At any moment there are 60,000 people in the air—this incredible feat, now considered routine, began with what the Wright brothers achieved at Kitty Hawk in 1903. This program takes a comprehensive look at planes, from their history and how they are built and flown to the physics and aeronautical principles that keep them in the air. Excellent computer graphics, flight demonstrations of historical aircraft, and interviews highlight such topics as pilot training, air traffic control, aeronautical design, and aerial combat.

Producer: Nigel Ashcroft

http://www.pbs.org/wgbh/nova/space/hunting-edge-space.html#hunting-edge-space-1


Extreme Weather

Sun, wind, and rain are basic to life, but sometimes the weather is more than just that. Sometimes it’s stronger and more violent. The wind becomes a tornado, the rain a hurricane. The Earth’s atmosphere, for a moment, makes it uninhabitable. And there’s nothing we can do about extreme weather but try to predict it, prepare for it and hope that it never happens here.

The Ultimate Guide: Extreme Weather looks at the innermost workings of a storm system to reveal the visible and invisible forces that drive our weather. Using the latest satellite imagery and 3D graphic animation, trade-winds, tornadoes, lightning, monsoon, and hurricanes are examined in detail. From the aurora borealis to the bizarre down-pouring of fish and frogs, we learn that the earth’s atmosphere is a delicate and ever-changing environment. Finally we delve into the past to discover how earth’s volcanic origins helped create weather as we know it.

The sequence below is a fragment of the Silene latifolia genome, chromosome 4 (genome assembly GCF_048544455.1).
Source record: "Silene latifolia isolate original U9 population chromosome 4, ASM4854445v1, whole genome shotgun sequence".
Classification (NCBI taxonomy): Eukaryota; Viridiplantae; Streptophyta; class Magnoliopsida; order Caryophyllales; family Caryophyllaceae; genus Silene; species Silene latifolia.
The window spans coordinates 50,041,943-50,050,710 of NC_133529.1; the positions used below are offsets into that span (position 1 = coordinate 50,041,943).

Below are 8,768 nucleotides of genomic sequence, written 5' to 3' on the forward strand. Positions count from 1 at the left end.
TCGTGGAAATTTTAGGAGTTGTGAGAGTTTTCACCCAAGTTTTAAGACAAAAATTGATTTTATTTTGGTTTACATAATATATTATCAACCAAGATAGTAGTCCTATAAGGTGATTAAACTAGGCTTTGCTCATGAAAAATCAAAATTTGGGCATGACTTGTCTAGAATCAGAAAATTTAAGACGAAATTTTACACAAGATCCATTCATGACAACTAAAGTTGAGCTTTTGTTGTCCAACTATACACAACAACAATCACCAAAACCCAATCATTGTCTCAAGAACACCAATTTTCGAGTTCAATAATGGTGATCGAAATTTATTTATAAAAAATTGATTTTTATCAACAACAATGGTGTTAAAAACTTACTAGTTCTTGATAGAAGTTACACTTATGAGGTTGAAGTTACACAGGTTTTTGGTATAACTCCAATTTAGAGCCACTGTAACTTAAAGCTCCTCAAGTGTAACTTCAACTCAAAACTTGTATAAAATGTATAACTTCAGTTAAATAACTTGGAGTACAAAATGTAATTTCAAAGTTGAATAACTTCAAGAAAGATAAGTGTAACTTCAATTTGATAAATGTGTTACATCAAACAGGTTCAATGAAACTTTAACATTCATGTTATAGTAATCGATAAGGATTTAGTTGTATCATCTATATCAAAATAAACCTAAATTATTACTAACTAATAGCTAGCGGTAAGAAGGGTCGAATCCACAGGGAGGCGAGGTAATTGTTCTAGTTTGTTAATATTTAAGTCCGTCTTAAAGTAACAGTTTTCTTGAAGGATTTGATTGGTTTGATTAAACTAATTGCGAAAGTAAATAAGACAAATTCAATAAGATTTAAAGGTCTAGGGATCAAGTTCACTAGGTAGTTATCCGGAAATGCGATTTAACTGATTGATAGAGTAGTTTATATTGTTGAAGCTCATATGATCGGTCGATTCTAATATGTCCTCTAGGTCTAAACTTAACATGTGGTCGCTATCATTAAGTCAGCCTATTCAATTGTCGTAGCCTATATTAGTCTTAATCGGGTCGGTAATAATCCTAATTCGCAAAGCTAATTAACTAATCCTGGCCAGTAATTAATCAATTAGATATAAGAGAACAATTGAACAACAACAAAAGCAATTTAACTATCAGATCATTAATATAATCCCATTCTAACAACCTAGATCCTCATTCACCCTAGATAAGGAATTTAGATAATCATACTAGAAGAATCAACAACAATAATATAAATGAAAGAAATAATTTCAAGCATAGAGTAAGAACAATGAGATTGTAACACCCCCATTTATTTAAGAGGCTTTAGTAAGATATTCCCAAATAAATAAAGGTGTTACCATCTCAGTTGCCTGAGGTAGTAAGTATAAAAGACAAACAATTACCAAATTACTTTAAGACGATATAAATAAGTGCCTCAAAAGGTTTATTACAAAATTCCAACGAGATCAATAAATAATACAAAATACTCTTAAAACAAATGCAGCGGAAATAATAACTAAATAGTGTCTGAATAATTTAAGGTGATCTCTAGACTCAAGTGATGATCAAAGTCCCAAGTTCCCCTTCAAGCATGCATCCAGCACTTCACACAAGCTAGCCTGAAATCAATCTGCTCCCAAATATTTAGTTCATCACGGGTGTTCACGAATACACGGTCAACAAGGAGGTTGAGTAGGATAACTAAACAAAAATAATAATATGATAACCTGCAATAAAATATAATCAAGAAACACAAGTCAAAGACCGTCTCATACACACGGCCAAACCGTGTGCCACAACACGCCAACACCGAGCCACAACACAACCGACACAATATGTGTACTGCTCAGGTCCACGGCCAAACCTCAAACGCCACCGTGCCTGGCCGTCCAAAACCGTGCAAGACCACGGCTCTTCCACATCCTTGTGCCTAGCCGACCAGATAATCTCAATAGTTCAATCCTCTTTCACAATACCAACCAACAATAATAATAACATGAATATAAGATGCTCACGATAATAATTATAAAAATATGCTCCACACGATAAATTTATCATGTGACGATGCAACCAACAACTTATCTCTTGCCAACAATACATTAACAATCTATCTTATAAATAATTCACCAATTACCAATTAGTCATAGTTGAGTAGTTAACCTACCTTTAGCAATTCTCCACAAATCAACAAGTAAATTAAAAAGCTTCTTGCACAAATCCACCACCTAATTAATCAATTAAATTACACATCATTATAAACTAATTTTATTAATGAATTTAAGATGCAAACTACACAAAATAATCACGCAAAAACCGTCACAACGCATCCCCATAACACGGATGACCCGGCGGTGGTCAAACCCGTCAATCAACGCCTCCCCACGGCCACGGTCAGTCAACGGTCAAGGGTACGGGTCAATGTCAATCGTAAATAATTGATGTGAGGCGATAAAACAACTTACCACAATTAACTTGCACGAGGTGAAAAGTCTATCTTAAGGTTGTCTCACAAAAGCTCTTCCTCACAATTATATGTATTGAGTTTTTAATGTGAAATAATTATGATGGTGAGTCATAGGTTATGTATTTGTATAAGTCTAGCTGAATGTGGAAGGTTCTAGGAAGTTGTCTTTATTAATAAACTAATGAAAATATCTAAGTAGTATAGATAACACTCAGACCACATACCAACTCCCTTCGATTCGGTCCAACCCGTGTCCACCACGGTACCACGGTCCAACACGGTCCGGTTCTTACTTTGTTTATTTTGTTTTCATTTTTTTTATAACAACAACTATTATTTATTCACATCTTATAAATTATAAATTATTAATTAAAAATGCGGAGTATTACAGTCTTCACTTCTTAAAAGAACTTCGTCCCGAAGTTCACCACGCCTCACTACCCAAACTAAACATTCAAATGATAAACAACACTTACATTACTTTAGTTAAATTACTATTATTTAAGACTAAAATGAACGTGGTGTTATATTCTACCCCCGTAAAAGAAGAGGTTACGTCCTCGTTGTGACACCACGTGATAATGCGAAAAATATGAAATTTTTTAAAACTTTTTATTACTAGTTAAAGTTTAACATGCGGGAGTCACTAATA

Producers: Nigel Ashcroft and Paul Simmons


The Search for Longitude
Nova / PBS and Horizon / BBC

It was one of humankind’s most epic quests – a technical problem so complex that it challenged the best minds of its time, a problem so important that the nation that solved it would rule the economy of the world. The problem was navigation by sea—how to know where you were when you sailed beyond the sight of land – establishing your longitude. While the gentry of the 18th Century looked to the stars for the answer, an English clockmaker, John Harrison, toiled for 4 decades to solve the problem. His elegant solution made him an unlikely hero and remains the basis for the most modern forms of navigation in the world today. The film is both a celebration of Harrison’s invention and an adventure story. An expedition on a period sailing vessel as it sails the open sea demonstrates the life and death importance of finding your longitude at sea.